The file is massive. It's not clear what's in it.
(on camera) His side says this is simply for the historical record. It's to preserve history. What do you call it?
WINKLER: Well, when you have your own lawyer calling it a thermonuclear device, that kind of says you intend to cause damage. He's trying to...
BLITZER: We're going to have to interrupt that report. The president of the United States now getting ready to speak.
BARACK OBAMA, PRESIDENT OF THE UNITED STATES: ... between the two parties. Around kitchen tables, Americans are asking just one question. Are we going to allow their taxes to go up on January 1, or will we meet our responsibilities to resolve our differences and do what's necessary to speed up the recovery and get people back to work?
There's no doubt that the differences between the parties are real, and they are profound. Ever since I started running for this office, I've said that we should only extend the tax cuts for the middle class. These are the Americans who have taken the biggest hit, not only from this recession, but from nearly a decade of costs that have gone up while their paychecks have not. It would be a grave injustice to let taxes increase for these Americans right now. It would deal a serious blow to our economic recovery.
Now, the Republicans have a different view. They believe that we should also make permanent the tax cuts for the wealthiest 2 percent of Americans. I completely disagree with this. A permanent extension of these tax cuts would cost us $700 billion at a time when we need to start focusing on bringing down our deficit.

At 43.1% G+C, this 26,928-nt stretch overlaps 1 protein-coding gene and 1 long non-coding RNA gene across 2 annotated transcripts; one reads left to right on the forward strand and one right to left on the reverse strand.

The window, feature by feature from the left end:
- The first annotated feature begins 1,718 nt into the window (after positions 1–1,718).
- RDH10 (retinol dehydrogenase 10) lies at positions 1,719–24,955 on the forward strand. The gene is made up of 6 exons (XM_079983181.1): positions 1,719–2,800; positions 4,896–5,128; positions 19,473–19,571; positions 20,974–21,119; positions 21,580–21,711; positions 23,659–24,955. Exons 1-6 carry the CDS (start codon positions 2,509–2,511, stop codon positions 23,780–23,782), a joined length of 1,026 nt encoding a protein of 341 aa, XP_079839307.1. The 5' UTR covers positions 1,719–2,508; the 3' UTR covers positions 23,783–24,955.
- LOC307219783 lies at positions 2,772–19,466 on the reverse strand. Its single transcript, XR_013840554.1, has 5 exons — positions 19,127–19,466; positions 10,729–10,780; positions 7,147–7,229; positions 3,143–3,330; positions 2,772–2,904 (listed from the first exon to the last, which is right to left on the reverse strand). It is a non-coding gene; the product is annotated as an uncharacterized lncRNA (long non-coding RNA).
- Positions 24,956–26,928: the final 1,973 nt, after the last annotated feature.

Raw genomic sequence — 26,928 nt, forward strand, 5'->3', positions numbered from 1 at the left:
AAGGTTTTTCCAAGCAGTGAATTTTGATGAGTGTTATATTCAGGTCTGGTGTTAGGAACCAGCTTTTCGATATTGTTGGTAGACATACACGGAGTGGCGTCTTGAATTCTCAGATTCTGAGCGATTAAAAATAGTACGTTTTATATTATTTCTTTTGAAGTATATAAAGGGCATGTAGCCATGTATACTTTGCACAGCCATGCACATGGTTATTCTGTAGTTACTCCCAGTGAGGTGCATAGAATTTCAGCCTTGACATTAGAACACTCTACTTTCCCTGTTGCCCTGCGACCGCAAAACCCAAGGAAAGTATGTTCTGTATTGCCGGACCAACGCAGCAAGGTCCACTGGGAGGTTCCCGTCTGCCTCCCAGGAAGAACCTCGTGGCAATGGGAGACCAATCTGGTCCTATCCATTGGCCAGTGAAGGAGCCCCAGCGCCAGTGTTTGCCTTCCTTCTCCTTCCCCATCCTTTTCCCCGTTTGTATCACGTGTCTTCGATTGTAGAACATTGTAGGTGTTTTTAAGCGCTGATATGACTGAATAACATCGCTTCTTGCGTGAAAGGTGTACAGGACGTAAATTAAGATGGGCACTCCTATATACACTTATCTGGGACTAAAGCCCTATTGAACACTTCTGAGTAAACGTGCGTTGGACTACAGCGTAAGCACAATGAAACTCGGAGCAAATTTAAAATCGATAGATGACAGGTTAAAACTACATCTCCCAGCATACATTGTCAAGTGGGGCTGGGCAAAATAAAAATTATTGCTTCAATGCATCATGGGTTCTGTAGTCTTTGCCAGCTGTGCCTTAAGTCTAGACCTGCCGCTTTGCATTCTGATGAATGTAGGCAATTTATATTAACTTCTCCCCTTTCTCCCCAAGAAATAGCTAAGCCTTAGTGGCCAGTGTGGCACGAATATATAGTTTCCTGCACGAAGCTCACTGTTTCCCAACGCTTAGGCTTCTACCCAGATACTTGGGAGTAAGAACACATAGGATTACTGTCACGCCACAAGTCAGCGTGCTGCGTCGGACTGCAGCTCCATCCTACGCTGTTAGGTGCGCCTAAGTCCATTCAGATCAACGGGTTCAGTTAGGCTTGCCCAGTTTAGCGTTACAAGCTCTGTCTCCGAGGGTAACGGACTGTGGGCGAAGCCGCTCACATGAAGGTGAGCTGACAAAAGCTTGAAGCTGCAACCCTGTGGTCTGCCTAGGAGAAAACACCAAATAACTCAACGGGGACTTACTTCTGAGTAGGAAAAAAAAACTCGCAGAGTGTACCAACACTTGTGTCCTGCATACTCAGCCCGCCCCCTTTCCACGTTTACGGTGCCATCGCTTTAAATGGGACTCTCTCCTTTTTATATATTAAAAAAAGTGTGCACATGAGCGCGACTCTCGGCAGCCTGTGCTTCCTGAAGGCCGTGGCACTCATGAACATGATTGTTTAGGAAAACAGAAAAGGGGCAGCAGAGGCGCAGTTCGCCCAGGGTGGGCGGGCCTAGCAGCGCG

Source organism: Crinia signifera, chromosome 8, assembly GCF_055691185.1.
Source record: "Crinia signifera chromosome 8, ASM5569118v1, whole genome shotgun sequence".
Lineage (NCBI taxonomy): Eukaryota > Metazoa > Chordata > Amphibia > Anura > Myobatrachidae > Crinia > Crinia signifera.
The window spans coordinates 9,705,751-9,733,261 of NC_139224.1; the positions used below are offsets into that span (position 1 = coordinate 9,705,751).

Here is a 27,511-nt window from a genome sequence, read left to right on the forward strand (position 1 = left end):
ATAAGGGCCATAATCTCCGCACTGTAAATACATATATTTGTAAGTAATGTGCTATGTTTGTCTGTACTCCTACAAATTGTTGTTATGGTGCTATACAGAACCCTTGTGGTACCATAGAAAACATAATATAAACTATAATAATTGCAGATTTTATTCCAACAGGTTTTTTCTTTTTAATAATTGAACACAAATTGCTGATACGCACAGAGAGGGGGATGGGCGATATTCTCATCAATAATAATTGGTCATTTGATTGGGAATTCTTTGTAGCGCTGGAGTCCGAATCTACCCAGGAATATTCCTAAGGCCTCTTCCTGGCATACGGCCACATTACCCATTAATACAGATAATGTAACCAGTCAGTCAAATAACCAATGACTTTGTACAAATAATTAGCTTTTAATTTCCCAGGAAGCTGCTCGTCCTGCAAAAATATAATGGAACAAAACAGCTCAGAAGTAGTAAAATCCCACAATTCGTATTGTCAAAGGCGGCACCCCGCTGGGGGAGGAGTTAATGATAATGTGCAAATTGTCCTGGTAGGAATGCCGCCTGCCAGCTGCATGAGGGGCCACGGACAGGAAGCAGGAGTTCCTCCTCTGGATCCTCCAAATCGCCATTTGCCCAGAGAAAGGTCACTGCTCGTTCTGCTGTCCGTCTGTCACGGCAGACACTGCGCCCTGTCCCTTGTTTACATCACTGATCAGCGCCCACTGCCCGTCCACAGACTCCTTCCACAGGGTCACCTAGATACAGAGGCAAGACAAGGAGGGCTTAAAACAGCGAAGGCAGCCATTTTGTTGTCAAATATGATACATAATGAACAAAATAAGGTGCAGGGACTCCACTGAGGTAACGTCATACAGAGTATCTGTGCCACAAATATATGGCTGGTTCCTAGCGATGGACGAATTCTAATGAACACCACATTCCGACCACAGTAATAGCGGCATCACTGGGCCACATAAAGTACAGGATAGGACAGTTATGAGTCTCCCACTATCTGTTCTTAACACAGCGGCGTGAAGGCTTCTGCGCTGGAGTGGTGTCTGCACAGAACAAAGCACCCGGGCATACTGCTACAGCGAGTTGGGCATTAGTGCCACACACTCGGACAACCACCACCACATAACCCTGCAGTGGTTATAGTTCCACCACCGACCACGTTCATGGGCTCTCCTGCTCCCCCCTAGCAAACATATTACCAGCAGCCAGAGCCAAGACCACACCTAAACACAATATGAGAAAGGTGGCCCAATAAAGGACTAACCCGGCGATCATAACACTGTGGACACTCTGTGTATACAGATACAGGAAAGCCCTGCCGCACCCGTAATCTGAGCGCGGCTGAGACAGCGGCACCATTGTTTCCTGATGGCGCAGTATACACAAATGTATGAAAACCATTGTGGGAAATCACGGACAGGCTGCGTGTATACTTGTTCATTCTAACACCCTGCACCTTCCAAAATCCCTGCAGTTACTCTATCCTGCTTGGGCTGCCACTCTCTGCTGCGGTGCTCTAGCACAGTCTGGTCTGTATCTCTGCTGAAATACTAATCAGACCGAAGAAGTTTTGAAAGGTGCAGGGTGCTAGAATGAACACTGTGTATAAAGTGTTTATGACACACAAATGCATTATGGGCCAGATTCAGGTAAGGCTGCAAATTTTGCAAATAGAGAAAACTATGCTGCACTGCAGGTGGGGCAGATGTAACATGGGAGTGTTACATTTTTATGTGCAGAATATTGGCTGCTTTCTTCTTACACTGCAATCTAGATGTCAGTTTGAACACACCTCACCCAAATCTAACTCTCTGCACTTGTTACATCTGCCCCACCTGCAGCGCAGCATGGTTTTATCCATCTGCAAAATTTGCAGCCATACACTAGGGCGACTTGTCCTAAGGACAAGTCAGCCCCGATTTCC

Economists from all across the political spectrum agree that giving tax cuts to millionaires and billionaires does very little to actually grow our economy. This is where the debate has stood for the last couple of weeks. And what is abundantly clear to everyone in this town is that Republicans will block a permanent tax cut for the middle class unless they also get a permanent tax cut for the wealthiest Americans, regardless of the cost or impact on the deficit. We saw that in two different votes in the Senate that were taken this weekend.
Without a willingness to give on both sides, there's no reason to believe that this stalemate won't continue well into next year. This would be a chilling prospect for the American people, whose taxes are currently scheduled to go up on January 1 because of arrangements that were made back in 2001 and 2003 under the Bush tax cuts.